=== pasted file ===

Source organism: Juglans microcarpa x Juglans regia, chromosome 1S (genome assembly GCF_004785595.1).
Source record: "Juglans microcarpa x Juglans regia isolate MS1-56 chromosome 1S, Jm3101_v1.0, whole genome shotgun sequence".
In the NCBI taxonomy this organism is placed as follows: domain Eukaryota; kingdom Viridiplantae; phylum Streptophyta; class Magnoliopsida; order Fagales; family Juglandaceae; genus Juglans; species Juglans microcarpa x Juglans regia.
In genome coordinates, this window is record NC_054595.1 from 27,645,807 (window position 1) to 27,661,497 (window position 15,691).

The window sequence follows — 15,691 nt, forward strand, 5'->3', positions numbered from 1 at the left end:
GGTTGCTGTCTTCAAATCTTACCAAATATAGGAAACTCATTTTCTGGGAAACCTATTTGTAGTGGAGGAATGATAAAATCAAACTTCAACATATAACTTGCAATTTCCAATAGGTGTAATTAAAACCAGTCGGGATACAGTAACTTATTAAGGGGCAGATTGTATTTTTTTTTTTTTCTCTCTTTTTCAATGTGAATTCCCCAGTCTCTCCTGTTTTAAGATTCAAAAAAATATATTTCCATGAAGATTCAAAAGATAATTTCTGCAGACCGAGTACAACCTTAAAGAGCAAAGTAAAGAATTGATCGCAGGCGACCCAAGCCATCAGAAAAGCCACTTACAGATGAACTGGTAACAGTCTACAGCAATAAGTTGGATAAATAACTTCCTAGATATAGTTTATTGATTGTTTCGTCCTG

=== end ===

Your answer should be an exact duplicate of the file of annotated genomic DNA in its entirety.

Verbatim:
Source organism: Juglans microcarpa x Juglans regia, chromosome 1S (genome assembly GCF_004785595.1).
Source record: "Juglans microcarpa x Juglans regia isolate MS1-56 chromosome 1S, Jm3101_v1.0, whole genome shotgun sequence".
In the NCBI taxonomy this organism is placed as follows: domain Eukaryota; kingdom Viridiplantae; phylum Streptophyta; class Magnoliopsida; order Fagales; family Juglandaceae; genus Juglans; species Juglans microcarpa x Juglans regia.
In genome coordinates, this window is record NC_054595.1 from 27,645,807 (window position 1) to 27,661,497 (window position 15,691).

The window sequence follows — 15,691 nt, forward strand, 5'->3', positions numbered from 1 at the left end:
GGTTGCTGTCTTCAAATCTTACCAAATATAGGAAACTCATTTTCTGGGAAACCTATTTGTAGTGGAGGAATGATAAAATCAAACTTCAACATATAACTTGCAATTTCCAATAGGTGTAATTAAAACCAGTCGGGATACAGTAACTTATTAAGGGGCAGATTGTATTTTTTTTTTTTTCTCTCTTTTTCAATGTGAATTCCCCAGTCTCTCCTGTTTTAAGATTCAAAAAAATATATTTCCATGAAGATTCAAAAGATAATTTCTGCAGACCGAGTACAACCTTAAAGAGCAAAGTAAAGAATTGATCGCAGGCGACCCAAGCCATCAGAAAAGCCACTTACAGATGAACTGGTAACAGTCTACAGCAATAAGTTGGATAAATAACTTCCTAGATATAGTTTATTGATTGTTTCGTCCTG